From the Early Enlightenment to the Late Victorian Era

Footnote

David A. S. Fergusson and Mark W. Elliott, eds., The History of Scottish Theology, Volume II: From the Early Enlightenment to the Late Victorian Era (Oxford: Oxford University Press, 2019)

Bibliography

Fergusson, David A. S., and Mark W. Elliott, editors. The History of Scottish Theology, Volume II: From the Early Enlightenment to the Late Victorian Era. Oxford: Oxford University Press, 2019

Abstract

This three-volume work comprises over eighty essays surveying the history of Scottish theology from the early middle ages onwards. Written by an international team of scholars, the collection provides the most comprehensive review yet of the theological movements, figures, and themes that have shaped Scottish culture and exercised a significant influence in other parts of the world. Attention is given to different traditions and to the dispersion of Scottish theology through exile, migration, and missionary activity. 

The volumes present in diachronic perspective the theologies that have flourished in Scotland from early monasticism until the end of the twentieth century. The History of Scottish Theology, Volume I covers the period from the appearance of Christianity around the time of Columba to the era of Reformed Orthodoxy in the seventeenth century. Volume II begins with the early Enlightenment and concludes in late Victorian Scotland. Volume III explores the 'long twentieth century'. Recurrent themes and challenges are assessed, but also new currents and theological movements that arose through Renaissance humanism, Reformation teaching, federal theology, the Scottish Enlightenment, evangelicalism, mission, biblical criticism, idealist philosophy, dialectical theology, and existentialism. Chapters also consider the Scots Catholic colleges in Europe, Gaelic women writers, philosophical scepticism, the dialogue with science, and the reception of theology in liturgy, hymnody, art, literature, architecture, and stained glass. Contributors also discuss the treatment of theological themes in Scottish literature.


Volume II: From the Early Enlightenment to the Late Victorian Era

This second volume in The History of Scottish Theology comprises 29 essays ranging from the early Enlightenment to the end of the ‘long nineteenth century’. Attention is devoted to key doctrinal and apologetic themes relating to the inheritance of Reformed orthodoxy and the appearance of deism, as well as to newer challenges and revisionist approaches that later emerged. The extent to which the mid eighteenth-century scholars of the Church of Scotland were committed to the movement that later became known as ‘the Scottish Enlightenment’ is discussed by several contributors who explore the importance of Moderate and Evangelical trends. The influence of nineteenth-century continental developments, including kenotic Christology, idealism, and biblical criticism, is also registered, alongside exploration of the issues raised by religious scepticism, slavery, and the natural sciences. Several essays are devoted to describing the wider dissemination and refraction of theological ideas in Gaelic women’s poetry, Scottish literature, liturgical reform, preaching, hymn writing, and civic architecture. The international influence of Scottish theology is also described, both through the work of important thinkers who migrated to the USA and in the establishment of Scots colleges in Europe.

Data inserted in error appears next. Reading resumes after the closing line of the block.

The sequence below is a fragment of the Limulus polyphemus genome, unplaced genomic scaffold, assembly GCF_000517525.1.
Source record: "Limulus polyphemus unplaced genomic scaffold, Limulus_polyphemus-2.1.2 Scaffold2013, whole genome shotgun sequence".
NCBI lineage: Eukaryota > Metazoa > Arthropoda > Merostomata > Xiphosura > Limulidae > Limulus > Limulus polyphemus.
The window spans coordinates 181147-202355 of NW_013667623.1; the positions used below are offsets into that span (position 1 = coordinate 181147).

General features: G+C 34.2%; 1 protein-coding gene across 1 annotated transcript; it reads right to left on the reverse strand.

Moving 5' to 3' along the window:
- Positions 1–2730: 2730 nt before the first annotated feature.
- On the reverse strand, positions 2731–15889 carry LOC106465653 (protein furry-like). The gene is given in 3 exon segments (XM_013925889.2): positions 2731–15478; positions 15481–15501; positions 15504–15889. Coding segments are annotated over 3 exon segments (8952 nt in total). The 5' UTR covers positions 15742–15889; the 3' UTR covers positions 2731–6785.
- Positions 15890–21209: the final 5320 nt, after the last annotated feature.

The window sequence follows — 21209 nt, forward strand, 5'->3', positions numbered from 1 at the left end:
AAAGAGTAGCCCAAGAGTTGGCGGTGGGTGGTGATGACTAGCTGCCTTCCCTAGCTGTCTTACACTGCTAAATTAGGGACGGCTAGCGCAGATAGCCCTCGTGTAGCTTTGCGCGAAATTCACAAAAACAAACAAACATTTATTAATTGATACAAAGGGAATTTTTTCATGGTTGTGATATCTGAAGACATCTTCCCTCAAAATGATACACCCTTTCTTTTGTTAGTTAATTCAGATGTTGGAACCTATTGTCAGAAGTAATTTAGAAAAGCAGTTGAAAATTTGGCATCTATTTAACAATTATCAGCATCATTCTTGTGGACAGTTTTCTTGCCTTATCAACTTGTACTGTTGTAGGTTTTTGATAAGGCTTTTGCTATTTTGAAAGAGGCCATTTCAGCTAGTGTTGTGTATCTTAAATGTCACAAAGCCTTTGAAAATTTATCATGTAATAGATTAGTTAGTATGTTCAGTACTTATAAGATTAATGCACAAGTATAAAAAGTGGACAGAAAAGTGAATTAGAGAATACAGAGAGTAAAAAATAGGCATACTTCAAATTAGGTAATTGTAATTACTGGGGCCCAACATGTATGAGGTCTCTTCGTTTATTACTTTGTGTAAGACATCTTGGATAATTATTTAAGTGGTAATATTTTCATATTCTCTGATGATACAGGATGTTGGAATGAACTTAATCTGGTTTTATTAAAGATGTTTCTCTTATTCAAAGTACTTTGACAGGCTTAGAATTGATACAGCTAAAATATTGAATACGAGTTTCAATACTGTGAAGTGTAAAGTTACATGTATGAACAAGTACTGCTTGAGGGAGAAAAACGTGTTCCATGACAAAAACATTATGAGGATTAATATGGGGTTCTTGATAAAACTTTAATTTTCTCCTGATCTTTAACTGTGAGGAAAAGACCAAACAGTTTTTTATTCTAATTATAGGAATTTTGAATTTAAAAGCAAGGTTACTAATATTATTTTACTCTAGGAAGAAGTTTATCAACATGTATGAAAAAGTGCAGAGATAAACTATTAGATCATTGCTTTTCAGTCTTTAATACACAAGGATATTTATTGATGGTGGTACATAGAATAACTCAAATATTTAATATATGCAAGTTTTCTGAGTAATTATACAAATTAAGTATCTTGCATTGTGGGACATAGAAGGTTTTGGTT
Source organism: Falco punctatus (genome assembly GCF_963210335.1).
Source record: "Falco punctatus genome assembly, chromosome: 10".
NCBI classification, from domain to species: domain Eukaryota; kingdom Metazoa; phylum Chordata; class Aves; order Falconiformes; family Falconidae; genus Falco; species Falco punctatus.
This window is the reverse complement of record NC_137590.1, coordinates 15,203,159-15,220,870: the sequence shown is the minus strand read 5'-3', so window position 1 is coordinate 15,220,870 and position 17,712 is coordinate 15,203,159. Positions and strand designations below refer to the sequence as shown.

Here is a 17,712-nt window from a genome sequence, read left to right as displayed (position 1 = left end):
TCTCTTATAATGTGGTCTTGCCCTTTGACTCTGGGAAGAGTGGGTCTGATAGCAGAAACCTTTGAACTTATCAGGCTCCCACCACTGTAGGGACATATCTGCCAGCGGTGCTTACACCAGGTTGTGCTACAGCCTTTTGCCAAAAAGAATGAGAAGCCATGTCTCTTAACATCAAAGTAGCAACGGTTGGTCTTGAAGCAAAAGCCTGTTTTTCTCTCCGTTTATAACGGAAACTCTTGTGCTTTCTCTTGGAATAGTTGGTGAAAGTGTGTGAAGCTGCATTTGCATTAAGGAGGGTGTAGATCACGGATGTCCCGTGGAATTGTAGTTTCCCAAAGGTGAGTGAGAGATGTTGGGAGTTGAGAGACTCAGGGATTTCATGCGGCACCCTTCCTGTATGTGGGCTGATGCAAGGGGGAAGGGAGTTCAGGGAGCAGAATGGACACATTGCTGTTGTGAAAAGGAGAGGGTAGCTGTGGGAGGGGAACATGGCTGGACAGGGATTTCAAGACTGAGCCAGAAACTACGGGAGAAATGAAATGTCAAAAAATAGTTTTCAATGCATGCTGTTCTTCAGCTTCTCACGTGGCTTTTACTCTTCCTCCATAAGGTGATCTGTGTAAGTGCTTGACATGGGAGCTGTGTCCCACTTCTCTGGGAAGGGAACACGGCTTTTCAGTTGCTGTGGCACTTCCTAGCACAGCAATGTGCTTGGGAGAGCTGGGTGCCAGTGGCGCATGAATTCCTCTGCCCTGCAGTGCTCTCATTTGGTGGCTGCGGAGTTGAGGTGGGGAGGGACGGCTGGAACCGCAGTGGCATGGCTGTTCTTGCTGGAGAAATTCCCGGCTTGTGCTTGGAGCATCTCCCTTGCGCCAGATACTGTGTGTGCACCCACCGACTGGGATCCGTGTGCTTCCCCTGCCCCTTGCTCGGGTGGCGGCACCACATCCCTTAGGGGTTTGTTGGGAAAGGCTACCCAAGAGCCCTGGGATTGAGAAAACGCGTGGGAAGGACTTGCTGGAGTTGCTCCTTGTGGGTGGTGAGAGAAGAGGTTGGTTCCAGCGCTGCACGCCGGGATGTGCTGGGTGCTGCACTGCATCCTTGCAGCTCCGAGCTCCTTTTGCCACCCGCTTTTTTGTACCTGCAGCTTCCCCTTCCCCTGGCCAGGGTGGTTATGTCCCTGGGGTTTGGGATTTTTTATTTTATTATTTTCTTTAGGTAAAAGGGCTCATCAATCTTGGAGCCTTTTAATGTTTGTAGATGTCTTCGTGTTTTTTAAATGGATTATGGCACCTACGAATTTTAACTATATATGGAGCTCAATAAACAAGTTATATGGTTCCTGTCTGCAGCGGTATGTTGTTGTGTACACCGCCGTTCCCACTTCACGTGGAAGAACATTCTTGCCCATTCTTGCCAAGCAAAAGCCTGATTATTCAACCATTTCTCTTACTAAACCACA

Contents

Items in bold explicitly engage Torrance.

1. "The Significance of the Westminster Confession," Donald Macleod, 1-13
2. "Between Orthodoxy and Enlightenment," Paul Helm, 14-26
3. "Jonathan Edwards and his Scottish Contemporaries," Jonathan Yeager, 27-41
4. "Early Enlightenment Shifts," Christian Maurer, 42-55
5. "Philosophy and Theology in the Mid-Eighteenth Century," Thomas Ahnert, 56-68
6. "Moderate Theology and Preaching c.1750–1800," Stewart J. Brown, 69-83
7. "Eighteenth-Century Evangelicalism," John R. McIntosh, 84-98
8. "Reformed Theology in Gaelic Women’s Poetry and Song," Anne Macleod Hill, 99-111
9. "Literate Piety," James Foster, 112-126
10. "Dissenting Theology from the 1720s to the 1840s," David Bebbington, 127-140
11. "The Influence of the Scots Colleges in Paris, Rome, and Spain," Tom McInally, 141-154
12. "Catholic Thought in the Late Eighteenth Century," Raymond McCluskey, 155-169
13. "Natural and Revealed Theology in Hill and Chalmers," Mark W. Elliott, 170-185
14. "Theology, Slavery, and Abolition 1756–1848," Iain Whyte, 186-198
15. "Scottish Literature in a Time of Change," Ian Campbell, 199-212
16. "The Calvinist Paradox in Eighteenth- and Nineteenth-Century Literature," Alison M. Jack, 213-227
17. "New Trends," Andrew Purves, 228-241
18. "Free Church Theology 1843–1900," Michael Bräutigam, 242-264
19. "Episcopalian Theology 1689–c.1900," Rowan Strong, 265-283
20. "Scottish Theology in Nineteenth-Century Ireland," Andrew R. Holmes, 284-300
21. "Hume amongst the Theologians," David Fergusson, 301-313
22. "The Borthwick Sisters," Frances M. Henderson, 314-328
23. "The Liturgical Revolution," Bryan D. Spinks, 329-341
24. "Biblical Criticism in the Nineteenth Century," William Johnstone, 342-358
25. "As Open as Possible," William Storrar, 359-375
26. "The Secession and United Presbyterian Churches," Eric G. McKimmon, 376-389
27. "Extra-Terrestrials and the Heavens in Nineteenth-Century Theology," Colin Kidd, 390-403
28. "The Reception of Darwin," David Fergusson, 404-418
29. "Liberal, Broad Church, and Reforming Influences in the Late Nineteenth Century," Finlay A. J. Macdonald, 419-431

Index of Names
Thomas F. Torrance: 84, 86, 232